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Strong human resources systems are crucial for dental practices that want to create a great culture and recruit and retain the best employees. By Cameron Cooper
For busy dentists trying to keep up with patient bookings, HR is often the last thing on their minds.That is a potentially costly error. Without a sound approach to human resources, your business faces the prospect of cultural problems, recruitment and retention pitfalls and even legal fallout. “We tend to see HR excluded from the strategy table,” says Jonathan Clark, a director at The Eighth Mile Consulting, whose mission is to improve the people, processes, products and profile of dental practices and other businesses. “But it should be on the table.”
Nina Mapson Bone, managing director of recruitment and professional development firm Beaumont People, adds that learning the basics of good HR could also give dental practices an edge at a time when The Great Resignation—the notion that many people will want to leave their jobs after COVID-19—is encouraging some employees to pursue more meaningful work.
“Some of the health practice areas such as dentistry make a difference to people’s health and improve their self-esteem by giving them a good smile,” she says. “So there’s an opportunity there for dentists to recruit on the back of that if they have a good culture and HR systems.”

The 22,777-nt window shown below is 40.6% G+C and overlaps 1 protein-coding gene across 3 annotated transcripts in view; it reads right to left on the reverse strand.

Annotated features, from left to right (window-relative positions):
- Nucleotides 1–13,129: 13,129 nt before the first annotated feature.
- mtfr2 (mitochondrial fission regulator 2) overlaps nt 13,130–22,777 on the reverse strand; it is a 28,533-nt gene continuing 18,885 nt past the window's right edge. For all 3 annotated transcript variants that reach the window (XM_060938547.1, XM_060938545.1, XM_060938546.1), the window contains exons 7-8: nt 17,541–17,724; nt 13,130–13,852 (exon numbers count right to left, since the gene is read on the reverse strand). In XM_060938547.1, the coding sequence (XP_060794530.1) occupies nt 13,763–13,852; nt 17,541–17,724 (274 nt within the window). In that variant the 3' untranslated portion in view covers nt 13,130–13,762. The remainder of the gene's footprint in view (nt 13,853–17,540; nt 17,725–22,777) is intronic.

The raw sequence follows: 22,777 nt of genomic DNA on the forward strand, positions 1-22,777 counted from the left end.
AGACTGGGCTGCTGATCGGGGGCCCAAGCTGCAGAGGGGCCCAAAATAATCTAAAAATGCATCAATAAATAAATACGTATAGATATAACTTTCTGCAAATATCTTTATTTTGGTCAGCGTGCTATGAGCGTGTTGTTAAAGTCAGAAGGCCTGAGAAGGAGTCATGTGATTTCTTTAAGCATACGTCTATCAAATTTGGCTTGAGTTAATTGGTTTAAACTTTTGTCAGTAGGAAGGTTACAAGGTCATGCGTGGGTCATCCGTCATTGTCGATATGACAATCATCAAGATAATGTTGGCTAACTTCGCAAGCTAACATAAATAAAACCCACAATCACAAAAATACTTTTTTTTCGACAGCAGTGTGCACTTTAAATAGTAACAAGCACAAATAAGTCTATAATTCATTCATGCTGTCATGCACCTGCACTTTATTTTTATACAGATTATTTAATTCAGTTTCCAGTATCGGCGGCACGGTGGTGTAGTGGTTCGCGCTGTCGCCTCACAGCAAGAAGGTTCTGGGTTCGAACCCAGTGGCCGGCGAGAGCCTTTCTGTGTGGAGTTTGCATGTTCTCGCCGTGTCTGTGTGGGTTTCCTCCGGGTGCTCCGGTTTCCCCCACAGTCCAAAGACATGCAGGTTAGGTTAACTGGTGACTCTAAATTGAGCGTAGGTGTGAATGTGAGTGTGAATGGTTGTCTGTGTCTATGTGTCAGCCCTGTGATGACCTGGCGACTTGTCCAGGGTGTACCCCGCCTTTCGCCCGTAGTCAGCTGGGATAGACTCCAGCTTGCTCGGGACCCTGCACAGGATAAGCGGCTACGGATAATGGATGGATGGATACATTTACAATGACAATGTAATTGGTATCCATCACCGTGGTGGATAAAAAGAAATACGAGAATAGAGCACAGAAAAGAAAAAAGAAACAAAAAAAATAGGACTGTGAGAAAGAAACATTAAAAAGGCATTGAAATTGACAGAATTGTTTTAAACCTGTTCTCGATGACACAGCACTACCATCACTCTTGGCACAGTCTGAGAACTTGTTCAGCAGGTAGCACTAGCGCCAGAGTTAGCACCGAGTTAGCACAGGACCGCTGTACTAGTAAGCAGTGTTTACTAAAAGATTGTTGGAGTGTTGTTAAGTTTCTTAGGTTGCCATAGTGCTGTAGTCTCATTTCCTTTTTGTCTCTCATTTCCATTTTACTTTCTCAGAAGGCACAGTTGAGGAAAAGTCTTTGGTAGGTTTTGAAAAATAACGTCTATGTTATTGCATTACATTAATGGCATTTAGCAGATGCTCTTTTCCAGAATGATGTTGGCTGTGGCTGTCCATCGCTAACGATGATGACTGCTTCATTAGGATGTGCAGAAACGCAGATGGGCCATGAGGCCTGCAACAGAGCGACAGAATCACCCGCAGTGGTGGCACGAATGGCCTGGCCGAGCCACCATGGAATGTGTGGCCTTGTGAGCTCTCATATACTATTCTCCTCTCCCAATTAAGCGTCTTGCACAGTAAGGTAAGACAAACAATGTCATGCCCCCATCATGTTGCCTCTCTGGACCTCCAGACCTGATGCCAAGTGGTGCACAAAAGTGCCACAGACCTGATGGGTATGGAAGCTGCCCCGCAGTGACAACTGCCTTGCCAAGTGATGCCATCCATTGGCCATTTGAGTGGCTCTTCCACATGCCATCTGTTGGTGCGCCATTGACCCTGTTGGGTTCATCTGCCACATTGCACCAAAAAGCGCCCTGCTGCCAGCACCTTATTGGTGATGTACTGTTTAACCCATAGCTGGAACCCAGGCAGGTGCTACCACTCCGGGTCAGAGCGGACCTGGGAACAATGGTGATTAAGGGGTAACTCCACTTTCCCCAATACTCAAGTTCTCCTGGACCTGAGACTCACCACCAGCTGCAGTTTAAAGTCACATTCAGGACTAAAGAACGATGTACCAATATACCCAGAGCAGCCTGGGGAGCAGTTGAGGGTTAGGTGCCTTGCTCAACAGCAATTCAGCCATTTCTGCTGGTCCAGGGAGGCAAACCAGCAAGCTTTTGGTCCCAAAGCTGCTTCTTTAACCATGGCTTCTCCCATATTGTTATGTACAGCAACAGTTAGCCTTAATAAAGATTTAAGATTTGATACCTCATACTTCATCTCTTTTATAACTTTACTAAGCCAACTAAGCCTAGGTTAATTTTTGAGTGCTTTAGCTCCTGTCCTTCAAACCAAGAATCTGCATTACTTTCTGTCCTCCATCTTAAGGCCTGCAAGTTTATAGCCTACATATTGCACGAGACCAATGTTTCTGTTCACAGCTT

Following are some of the key HR and hiring areas to address …
According to Clark, too many dentists roll out a generic job-description template when hiring rather than making it specific to the required skills. The result is that they often bring in staff who are not the right fit.
“They don’t take the time to articulate the problem they are trying to solve and break it down into actionable pathways that they can hire off.”
As practice owners seek to fill skill gaps in areas such as administration, accounting and business operations, they may end up simply hiring a practice manager who may or may not have those skills “and hoping they can do it all”.
Before any hiring process begins, he urges practice owners to determine their broader strategic goals, work out the key problems they need to solve, and then recruit and retain people who have the skills, experience and personality to contribute accordingly. “Then you can hire to solve a problem, rather than just saying, ‘We have a vacant position’.”
When worded properly, job descriptions help employees understand their role and responsibilities, while protecting employers legally. Mapson Bone agrees that many job descriptions are not refreshed and may be more reflective of the skills of the last person in the role, rather than what is required right now. Likewise, job ads are often poorly written and unappealing to the target audience.
Once you have outlined the type of employee you want to hire, how do you find them? It’s about asking the right questions during in-depth interviews that shed light on the background and personality of the candidate.
“If you don’t ask the right questions then you won’t get the right answers,” Clark says.
Again, he says it is important to identify the personnel problem the practice is trying to address and to then assess if the candidate has the skills, attitude and personality to contribute to the business. “Because there’s nothing worse than hiring someone on technical ability and bringing them into an organisation and then realising they’re not the right fit based on their personality and values. You’ve just wasted a lot of time.”